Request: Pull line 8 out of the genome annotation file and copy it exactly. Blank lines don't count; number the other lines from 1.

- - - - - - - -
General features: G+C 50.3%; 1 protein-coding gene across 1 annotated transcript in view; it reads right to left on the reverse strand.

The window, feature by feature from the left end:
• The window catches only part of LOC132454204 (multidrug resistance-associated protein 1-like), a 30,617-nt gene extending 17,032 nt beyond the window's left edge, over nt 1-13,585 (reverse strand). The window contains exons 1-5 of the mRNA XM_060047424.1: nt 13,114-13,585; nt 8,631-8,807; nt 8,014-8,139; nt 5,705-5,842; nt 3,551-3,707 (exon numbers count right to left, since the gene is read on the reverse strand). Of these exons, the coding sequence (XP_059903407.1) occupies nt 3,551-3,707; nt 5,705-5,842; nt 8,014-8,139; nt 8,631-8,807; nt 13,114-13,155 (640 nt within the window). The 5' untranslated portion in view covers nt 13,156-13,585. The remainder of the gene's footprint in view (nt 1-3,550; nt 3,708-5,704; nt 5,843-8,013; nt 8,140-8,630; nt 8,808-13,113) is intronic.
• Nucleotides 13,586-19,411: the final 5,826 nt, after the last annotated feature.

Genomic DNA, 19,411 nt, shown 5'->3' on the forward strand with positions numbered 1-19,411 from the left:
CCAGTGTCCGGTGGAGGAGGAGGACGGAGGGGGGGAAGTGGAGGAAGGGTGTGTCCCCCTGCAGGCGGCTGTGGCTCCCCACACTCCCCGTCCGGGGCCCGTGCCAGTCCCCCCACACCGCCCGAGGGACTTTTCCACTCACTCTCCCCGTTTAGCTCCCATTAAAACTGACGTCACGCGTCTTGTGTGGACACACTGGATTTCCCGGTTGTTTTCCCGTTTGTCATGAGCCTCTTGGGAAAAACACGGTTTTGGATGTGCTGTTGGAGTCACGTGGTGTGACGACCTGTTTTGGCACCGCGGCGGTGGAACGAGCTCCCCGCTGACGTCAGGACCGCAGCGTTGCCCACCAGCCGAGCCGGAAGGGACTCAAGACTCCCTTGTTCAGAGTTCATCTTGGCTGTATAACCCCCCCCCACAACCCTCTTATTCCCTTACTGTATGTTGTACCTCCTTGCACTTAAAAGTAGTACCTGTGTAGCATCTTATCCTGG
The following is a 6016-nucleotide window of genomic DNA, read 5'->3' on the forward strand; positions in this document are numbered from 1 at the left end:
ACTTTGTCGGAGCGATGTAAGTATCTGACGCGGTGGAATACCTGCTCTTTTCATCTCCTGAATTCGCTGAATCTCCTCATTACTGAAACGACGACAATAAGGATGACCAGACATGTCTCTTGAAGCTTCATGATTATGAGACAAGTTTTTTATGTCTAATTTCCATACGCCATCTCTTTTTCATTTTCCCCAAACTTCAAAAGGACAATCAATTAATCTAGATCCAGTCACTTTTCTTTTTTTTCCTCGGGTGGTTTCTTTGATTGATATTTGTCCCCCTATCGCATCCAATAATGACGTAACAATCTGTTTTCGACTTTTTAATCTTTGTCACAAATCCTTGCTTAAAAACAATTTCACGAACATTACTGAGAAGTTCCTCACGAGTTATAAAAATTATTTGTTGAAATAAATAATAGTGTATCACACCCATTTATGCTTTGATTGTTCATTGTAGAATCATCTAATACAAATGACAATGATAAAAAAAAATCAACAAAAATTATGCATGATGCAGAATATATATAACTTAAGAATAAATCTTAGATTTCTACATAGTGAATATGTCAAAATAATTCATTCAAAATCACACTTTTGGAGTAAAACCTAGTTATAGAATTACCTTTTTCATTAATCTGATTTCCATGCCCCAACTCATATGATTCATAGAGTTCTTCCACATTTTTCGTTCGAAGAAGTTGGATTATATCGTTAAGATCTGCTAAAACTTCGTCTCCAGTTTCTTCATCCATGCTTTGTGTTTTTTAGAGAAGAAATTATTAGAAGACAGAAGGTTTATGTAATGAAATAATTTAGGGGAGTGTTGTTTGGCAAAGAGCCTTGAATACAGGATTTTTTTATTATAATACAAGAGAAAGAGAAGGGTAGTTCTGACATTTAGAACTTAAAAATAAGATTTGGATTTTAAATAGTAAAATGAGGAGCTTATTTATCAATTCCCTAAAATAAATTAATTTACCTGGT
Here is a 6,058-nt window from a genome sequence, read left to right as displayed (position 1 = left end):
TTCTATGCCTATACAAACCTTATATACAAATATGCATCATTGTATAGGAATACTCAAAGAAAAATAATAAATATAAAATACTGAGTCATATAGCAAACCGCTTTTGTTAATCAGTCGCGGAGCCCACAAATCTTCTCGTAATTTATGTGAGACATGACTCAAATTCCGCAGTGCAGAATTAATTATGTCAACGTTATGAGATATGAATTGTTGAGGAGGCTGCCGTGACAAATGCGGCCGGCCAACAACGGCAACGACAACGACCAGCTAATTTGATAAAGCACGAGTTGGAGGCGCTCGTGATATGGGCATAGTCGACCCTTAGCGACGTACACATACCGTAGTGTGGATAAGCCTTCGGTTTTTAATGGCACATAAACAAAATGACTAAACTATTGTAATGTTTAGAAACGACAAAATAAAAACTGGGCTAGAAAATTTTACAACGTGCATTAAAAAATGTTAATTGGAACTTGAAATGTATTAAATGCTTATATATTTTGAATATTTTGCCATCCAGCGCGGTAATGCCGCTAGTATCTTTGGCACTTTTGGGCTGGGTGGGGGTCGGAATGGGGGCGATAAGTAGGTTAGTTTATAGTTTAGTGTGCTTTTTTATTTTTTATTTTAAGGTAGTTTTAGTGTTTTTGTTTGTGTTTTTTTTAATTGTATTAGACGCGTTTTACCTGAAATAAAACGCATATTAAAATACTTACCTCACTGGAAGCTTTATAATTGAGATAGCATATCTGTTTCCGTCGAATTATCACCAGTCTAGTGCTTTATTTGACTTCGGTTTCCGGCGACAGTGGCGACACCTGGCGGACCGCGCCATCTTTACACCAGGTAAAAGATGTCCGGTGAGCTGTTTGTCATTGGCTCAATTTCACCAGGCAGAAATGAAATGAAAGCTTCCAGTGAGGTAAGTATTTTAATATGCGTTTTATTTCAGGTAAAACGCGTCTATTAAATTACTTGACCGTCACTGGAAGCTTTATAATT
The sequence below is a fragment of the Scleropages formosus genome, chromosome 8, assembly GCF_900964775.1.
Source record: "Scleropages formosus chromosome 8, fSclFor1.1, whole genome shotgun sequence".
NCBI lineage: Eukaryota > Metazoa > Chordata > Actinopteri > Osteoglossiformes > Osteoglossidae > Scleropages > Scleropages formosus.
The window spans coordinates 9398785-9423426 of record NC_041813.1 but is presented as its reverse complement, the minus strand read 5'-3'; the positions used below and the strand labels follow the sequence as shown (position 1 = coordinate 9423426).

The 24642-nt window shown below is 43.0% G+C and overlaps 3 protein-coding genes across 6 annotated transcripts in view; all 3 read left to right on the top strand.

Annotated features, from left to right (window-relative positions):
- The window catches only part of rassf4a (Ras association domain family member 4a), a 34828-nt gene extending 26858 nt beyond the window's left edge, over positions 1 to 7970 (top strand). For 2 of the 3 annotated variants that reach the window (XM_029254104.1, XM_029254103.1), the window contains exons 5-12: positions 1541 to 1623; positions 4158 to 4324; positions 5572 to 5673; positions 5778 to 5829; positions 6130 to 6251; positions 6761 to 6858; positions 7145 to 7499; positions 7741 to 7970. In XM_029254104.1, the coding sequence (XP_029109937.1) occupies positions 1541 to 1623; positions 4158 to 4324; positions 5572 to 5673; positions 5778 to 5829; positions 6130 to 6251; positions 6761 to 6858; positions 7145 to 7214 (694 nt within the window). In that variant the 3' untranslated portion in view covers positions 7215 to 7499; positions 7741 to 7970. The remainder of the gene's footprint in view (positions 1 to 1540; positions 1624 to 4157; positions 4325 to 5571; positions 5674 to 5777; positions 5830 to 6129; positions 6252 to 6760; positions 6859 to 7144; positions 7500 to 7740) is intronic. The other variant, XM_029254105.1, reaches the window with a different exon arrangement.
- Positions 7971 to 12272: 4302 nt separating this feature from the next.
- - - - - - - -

ACTTTGTCGGAGCGATGTAAGTATCTGACGCGGTGGAATACCTGCTCTTTTCATCTCCTGAATTCGCTGAATCTCCTCATTACTGAAACGACGACAATAAGGATGACCAGACATGTCTCTTGAAGCTTCATGATTATGAGACAAGTTTTTTATGTCTAATTTCCATACGCCATCTCTTTTTCATTTTCCCCAAACTTCAAAAGGACAATCAATTAATCTAGATCCAGTCACTTTTCTTTTTTTTCCTCGGGTGGTTTCTTTGATTGATATTTGTCCCCCTATCGCATCCAATAATGACGTAACAATCTGTTTTCGACTTTTTAATCTTTGTCACAAATCCTTGCTTAAAAACAATTTCACGAACATTACTGAGAAGTTCCTCACGAGTTATAAAAATTATTTGTTGAAATAAATAATAGTGTATCACACCCATTTATGCTTTGATTGTTCATTGTAGAATCATCTAATACAAATGACAATGATAAAAAAAAATCAACAAAAATTATGCATGATGCAGAATATATATAACTTAAGAATAAATCTTAGATTTCTACATAGTGAATATGTCAAAATAATTCATTCAAAATCACACTTTTGGAGTAAAACCTAGTTATAGAATTACCTTTTTCATTAATCTGATTTCCATGCCCCAACTCATATGATTCATAGAGTTCTTCCACATTTTTCGTTCGAAGAAGTTGGATTATATCGTTAAGATCTGCTAAAACTTCGTCTCCAGTTTCTTCATCCATGCTTTGTGTTTTTTAGAGAAGAAATTATTAGAAGACAGAAGGTTTATGTAATGAAATAATTTAGGGGAGTGTTGTTTGGCAAAGAGCCTTGAATACAGGATTTTTTTATTATAATACAAGAGAAAGAGAAGGGTAGTTCTGACATTTAGAACTTAAAAATAAGATTTGGATTTTAAATAGTAAAATGAGGAGCTTATTTATCAATTCCCTAAAATAAATTAATTTACCTGGT